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Tag: Aspirations


Board of Directors Recruitment

Board of Directors Recruitment – What do innovative companies look for in the selection of a new Board member?

A Board Member is an essential function in navigating a company’s future direction. When recruiting new members for a Board of Directors, the current Board Members desire candidates with fresh ideas and original thinking to be a significant and impactful contributor to the organization. Their uniqueness should have a philosophical alignment with the business, along with a mentality to give back to others in their personal and professional lives.

An innovative intellectual is fundamental to a strategic skillset for the governance of the company with a collaborative mentality. The diversity each individual brings with different life and work experiences help facilitate a well-rounded vision of the organization’s future.

Dedicating time and commitment with the eagerness to participate in meetings and beyond is a necessary attribute in a Board Member. The individual’s flexibility and preparedness are ideal in the board’s progression, immensely when they contribute questions, research, and creativity.

There is so much more to a Board of Directors than just attending meetings. Someone with futuristic views and able to identify trends contribute to being a valuable asset. Tangible attributes are valued when seeking new Board Members; however, intangible characteristics reach beyond tradition and appeal to innovative individuals.

 

 

 

Blended Learning for Executives

Educational leadership can benefit significantly from blended learning by both formal education programs and virtual training. Bringing these two facets to key leaders can prove to be valuable in the development of building relationships, innovative thinking, and employee engagement within the organization.

The paradigm where everyone learns differently could be addressed by offering the opportunity for blended learning, as some excel from in-person institutions and others with webinars or virtual classrooms; bringing both options could provide a foundation that can be embedded in the workplace. Once critical leadership competencies are formed, these new behavioral skillsets can help bridge organizational gaps by building informal connections, fulfilling company goals, and guiding shared visions across all functions.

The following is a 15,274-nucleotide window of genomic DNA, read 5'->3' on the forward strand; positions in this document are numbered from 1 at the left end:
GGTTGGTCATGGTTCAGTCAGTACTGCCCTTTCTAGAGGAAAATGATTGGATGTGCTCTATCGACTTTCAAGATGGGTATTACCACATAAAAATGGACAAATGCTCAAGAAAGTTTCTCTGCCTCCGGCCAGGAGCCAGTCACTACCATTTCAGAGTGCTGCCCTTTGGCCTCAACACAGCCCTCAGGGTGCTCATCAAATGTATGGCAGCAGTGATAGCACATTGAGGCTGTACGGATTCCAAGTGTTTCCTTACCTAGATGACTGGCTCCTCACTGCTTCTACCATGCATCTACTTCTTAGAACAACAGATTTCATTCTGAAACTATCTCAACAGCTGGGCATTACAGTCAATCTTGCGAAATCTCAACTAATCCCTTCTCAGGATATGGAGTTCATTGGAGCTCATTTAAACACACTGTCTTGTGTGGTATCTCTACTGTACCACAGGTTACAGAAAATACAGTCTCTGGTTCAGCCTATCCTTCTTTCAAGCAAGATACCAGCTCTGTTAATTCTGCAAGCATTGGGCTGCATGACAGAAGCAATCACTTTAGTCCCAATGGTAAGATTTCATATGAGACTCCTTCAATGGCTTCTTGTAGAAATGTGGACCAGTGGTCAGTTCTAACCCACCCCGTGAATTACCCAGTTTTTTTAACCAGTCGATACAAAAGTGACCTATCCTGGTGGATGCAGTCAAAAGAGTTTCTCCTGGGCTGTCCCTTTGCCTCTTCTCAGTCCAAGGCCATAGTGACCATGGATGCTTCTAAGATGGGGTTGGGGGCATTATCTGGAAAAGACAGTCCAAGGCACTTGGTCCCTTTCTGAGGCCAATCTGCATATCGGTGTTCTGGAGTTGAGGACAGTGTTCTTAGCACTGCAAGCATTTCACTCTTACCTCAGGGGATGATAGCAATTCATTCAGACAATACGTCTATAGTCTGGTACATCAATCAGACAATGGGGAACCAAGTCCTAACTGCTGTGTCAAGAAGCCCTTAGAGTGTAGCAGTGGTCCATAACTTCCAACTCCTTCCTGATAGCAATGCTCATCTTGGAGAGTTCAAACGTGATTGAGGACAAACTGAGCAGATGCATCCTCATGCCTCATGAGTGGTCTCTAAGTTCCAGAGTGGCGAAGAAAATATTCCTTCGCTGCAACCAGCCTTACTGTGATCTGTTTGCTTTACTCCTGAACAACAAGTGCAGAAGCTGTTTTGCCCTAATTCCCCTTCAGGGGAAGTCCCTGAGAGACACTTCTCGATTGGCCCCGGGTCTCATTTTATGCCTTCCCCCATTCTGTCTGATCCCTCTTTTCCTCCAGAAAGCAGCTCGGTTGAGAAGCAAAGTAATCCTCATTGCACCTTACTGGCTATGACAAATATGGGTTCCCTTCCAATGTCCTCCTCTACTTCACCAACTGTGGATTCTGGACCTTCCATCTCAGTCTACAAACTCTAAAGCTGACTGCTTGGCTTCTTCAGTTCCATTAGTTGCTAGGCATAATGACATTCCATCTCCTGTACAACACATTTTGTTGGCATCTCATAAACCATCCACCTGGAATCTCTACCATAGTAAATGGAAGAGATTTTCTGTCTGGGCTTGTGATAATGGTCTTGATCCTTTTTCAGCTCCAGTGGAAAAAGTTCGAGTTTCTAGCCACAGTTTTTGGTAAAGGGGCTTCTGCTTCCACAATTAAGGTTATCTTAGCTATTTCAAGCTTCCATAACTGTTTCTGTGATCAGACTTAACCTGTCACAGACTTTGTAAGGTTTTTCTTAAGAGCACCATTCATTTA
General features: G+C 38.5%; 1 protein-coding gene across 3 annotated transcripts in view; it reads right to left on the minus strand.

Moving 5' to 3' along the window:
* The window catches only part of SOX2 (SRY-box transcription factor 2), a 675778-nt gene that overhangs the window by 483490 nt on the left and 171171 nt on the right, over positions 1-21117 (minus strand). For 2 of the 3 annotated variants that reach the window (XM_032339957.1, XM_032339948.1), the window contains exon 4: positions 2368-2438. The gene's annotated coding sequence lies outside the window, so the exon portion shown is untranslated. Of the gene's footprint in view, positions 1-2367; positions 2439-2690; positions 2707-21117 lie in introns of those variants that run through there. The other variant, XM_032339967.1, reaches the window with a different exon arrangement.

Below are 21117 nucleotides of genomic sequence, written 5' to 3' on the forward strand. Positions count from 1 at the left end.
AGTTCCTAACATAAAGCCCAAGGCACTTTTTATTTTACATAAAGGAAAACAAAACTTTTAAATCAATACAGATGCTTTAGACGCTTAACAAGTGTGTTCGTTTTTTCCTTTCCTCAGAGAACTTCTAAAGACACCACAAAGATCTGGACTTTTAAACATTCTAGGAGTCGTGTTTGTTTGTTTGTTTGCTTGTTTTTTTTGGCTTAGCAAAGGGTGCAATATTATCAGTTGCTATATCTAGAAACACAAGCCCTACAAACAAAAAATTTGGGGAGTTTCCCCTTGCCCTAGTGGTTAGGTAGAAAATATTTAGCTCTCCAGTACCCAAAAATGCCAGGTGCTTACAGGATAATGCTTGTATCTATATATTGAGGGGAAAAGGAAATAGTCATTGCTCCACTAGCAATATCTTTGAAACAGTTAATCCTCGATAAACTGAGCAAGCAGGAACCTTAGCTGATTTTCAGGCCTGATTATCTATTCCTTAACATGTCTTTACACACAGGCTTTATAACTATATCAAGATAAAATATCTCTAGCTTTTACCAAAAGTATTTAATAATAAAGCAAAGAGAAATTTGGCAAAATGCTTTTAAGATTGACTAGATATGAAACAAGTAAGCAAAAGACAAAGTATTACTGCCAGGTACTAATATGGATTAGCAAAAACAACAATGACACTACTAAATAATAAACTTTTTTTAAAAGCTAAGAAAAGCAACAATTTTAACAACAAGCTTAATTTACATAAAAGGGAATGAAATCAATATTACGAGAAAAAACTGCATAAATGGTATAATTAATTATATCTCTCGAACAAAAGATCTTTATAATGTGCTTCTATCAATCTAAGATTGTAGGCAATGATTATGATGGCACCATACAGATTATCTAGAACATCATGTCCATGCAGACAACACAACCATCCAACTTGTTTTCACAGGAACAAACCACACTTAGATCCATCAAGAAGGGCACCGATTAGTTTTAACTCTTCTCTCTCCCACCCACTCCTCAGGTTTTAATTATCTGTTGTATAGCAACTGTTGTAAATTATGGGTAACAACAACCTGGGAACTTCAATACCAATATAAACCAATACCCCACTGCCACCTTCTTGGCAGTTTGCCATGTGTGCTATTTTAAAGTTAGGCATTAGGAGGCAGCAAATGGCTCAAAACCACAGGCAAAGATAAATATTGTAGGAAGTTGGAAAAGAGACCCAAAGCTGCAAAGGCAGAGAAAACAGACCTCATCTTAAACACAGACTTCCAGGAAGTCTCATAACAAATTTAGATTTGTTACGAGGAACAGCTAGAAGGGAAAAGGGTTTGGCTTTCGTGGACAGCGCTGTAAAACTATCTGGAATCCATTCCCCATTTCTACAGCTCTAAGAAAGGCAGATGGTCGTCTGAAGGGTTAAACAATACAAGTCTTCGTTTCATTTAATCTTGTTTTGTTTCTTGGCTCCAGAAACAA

The combination of individually driven virtual learning and formal educational programs offers executive leadership the tools to provide a better overall workplace atmosphere.

Competitive Retention Strategies: Mortgage Division

New market, new demand!

Ask yourself, what are we doing as a company to retain our talent within our mortgage division?

The mortgage industry is in high demand of employees, as mortgage rates continue to remain under 3%. Due to the urgency of hiring candidates with mortgage operations experience, employers are seeking mortgage leaders to join their organization.  Quality talent is being swept away by other mortgage companies by virtue of monetary base compensation and incentives.

As an organization facing some of these challenges, employers are being creative on compensation structures to incentivize workers.  Incentives offered are hiring bonuses, retention tools tied to compensation, with the ability to work remotely.

If your company is facing the same challenges, reflect on your incentive strategy and retention tools needed to be competitive in a demanding mortgage rate environment.

Retention Strategies for Executive Hires!

Securing quality talent within your organization should include an internal strategic plan. Retention plans for top credit union Executives comprise of competitive salaries, targeted performance incentive goals and retention bonuses, stock options, paid time off, and ancillary allowances and benefits.

Robust, targeted performance incentive plans are successful when implemented at the offer stage/onboarding process, and even more lucrative when these plans align with industry standard. Specifically, quarterly, semi-annual, and annual performance incentives are beneficial at the Executive level and should be established to incorporate non-financial metrics and financial metrics. Non-financial metrics might include engaged members, member survey results, staff turnover ratios. Financial metrics may encompass loan growth and earnings, return on assets, capital ratio, membership growth, net income, and board evaluations (if applicable).